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  12. Truth as a Democratic Value.Michael Lynch - 2021 - Nomos 64:2-23.
  13. Truth & the Infinite.James Sirois - manuscript
    In this thesis, I examine how "truth" is never adequately defined yet still used as a foundation for meaning and purpose. The elephant which is ignored is the paradoxical nature of truth and how it relates to the infinite, which is something we have not yet come to understand well enough. I propose that it is still possible if we are open-minded enough to accept the unexpected.
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  14. Verità e Post-Verità: dall'Indagine alla Post-Indagine.Filippo Ferrari & Sebastiano Moruzzi - 2020 - Bologna: 1088 Press & Bononia University Press. Edited by Sebastiano Moruzzi.
    In this book, we interpret post-truth as a multifaceted phenomenon which involves fake news, emotion-driven rhetoric (vs fact-driven discussion), credulism in the social-media, conspiracy theories and scientific denialism. We develop three models intended to represent the multifaceted nature of post-truth in terms of deviated forms of enquiry – which we label “post-enquiries”. The first form of post-enquiry posits the existence of alternative facts; the second prioritizes emotions over facts; the third limits the scope of the norms of enquiry. We elaborate (...)
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  15. Ontological Pluralism, Abhidharma Metaphysics, and the Two Truths: A Response to Kris McDaniel.Andrew Brenner - 2020 - Philosophy East and West 70 (2):543-557.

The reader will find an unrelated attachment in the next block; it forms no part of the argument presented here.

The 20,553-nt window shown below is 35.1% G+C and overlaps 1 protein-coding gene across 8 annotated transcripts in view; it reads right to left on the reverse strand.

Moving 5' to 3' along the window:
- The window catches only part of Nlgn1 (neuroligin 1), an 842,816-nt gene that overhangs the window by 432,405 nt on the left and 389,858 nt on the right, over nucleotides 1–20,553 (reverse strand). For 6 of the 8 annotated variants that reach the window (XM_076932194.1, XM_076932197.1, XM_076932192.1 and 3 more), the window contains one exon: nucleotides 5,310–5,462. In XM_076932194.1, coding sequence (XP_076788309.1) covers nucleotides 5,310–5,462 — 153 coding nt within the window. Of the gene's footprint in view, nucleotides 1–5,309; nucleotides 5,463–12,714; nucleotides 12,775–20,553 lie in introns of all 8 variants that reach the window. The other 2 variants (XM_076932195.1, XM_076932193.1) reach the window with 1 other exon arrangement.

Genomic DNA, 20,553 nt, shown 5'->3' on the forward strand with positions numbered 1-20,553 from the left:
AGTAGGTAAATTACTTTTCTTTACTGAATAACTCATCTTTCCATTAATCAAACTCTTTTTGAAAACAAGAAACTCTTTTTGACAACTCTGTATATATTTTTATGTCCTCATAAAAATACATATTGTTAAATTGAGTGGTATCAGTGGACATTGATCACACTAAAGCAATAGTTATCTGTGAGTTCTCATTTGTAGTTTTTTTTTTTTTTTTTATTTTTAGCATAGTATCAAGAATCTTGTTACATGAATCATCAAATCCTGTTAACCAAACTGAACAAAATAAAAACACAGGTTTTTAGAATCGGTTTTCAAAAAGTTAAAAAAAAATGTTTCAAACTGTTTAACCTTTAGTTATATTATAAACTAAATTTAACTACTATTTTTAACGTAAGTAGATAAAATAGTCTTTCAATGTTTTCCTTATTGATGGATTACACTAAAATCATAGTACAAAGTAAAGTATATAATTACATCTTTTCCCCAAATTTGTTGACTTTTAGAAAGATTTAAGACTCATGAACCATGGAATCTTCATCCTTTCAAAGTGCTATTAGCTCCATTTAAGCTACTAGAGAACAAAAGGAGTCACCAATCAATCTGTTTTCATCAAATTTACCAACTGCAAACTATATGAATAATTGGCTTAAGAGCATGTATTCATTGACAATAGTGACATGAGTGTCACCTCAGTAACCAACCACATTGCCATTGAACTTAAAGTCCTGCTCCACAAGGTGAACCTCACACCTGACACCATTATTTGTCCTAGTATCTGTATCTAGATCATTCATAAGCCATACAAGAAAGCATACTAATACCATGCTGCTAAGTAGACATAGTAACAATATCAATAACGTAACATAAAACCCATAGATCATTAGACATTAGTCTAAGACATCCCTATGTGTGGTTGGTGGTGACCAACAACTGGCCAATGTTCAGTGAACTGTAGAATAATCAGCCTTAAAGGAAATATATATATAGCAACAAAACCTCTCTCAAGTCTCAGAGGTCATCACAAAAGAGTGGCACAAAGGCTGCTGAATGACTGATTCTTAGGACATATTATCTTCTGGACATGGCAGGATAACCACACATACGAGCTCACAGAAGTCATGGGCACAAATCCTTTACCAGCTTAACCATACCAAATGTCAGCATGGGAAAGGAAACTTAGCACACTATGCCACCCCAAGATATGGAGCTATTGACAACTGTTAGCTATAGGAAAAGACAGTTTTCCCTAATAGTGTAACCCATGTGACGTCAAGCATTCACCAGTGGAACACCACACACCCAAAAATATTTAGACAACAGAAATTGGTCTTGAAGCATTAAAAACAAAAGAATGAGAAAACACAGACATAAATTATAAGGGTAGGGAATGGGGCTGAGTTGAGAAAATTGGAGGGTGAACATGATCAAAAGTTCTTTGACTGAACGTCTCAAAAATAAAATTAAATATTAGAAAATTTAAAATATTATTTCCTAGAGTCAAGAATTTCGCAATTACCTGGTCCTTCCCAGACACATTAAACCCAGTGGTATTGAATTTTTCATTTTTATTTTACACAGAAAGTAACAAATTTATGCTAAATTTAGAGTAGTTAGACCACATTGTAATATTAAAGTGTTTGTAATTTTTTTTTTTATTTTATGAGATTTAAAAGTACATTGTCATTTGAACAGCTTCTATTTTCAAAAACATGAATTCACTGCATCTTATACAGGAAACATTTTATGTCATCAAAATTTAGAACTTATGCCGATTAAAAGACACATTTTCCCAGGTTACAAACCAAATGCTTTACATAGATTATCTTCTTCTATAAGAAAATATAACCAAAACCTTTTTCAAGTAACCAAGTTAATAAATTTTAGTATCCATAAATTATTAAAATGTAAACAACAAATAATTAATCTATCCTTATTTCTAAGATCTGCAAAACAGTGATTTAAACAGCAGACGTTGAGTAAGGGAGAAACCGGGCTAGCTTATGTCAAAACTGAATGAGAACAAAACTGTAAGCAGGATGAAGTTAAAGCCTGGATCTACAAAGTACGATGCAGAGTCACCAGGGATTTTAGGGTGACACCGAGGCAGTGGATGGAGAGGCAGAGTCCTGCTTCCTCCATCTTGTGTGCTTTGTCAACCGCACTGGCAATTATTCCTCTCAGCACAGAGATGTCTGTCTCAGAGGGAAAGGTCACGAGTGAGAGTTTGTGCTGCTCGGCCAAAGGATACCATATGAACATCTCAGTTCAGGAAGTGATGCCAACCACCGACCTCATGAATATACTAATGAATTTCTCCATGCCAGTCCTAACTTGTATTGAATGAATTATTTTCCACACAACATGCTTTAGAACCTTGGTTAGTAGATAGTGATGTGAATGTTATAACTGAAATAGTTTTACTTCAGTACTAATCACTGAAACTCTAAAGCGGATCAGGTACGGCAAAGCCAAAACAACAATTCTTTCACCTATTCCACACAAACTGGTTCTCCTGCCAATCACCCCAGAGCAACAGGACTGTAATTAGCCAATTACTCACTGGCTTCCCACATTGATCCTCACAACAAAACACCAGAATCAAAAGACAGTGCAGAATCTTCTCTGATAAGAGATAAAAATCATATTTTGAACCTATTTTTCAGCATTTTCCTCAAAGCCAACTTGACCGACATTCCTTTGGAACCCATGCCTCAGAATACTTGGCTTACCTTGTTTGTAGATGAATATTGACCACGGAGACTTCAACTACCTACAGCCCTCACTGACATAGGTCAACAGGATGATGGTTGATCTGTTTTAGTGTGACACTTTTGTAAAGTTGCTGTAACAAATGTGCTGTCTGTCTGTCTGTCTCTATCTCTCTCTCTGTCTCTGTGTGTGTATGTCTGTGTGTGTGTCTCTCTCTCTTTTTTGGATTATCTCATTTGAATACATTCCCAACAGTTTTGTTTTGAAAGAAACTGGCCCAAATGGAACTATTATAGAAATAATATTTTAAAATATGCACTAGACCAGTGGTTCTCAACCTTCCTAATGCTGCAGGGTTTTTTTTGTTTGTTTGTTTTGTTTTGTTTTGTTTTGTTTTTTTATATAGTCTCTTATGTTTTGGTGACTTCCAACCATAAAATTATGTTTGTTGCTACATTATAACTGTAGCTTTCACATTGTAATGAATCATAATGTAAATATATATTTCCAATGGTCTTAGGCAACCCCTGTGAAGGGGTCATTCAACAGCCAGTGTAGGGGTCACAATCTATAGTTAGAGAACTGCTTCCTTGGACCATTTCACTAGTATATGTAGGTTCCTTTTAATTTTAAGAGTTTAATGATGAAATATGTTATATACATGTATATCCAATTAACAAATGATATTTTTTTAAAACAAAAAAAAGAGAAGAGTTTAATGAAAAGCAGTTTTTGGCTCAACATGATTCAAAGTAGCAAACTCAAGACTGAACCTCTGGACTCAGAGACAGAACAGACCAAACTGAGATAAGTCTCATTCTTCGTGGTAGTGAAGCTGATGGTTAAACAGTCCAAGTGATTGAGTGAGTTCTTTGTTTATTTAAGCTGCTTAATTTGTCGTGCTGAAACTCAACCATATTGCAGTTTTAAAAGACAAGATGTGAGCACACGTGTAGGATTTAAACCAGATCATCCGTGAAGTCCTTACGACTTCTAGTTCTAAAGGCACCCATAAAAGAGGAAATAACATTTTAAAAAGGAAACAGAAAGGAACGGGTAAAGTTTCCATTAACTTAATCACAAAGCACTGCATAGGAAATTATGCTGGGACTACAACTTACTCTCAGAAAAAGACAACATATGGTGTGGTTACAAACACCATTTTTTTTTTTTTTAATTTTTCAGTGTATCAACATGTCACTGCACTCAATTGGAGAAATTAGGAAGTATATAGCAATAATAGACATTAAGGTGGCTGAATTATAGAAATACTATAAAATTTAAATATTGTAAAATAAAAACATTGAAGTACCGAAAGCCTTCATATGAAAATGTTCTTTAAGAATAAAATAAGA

Kris McDaniel has recently proposed an interpretation of the distinction between conventional truth and ultimate truth, as that distinction is made within Abhidharma metaphysics. According to McDaniel's proposal, the distinction between conventional truth and ultimate truth is closely connected with a similar distinction between conventional existence and ultimate existence. What is more, the distinction between conventional existence and ultimate existence should be interpreted along ontological pluralist lines: the difference between things that ultimately exist and things that merely conventionally exist amounts (...)
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  16. What are these Familiar Words Doing Here?A. W. Moore - 2002 - Royal Institute of Philosophy Supplement 51:147-171.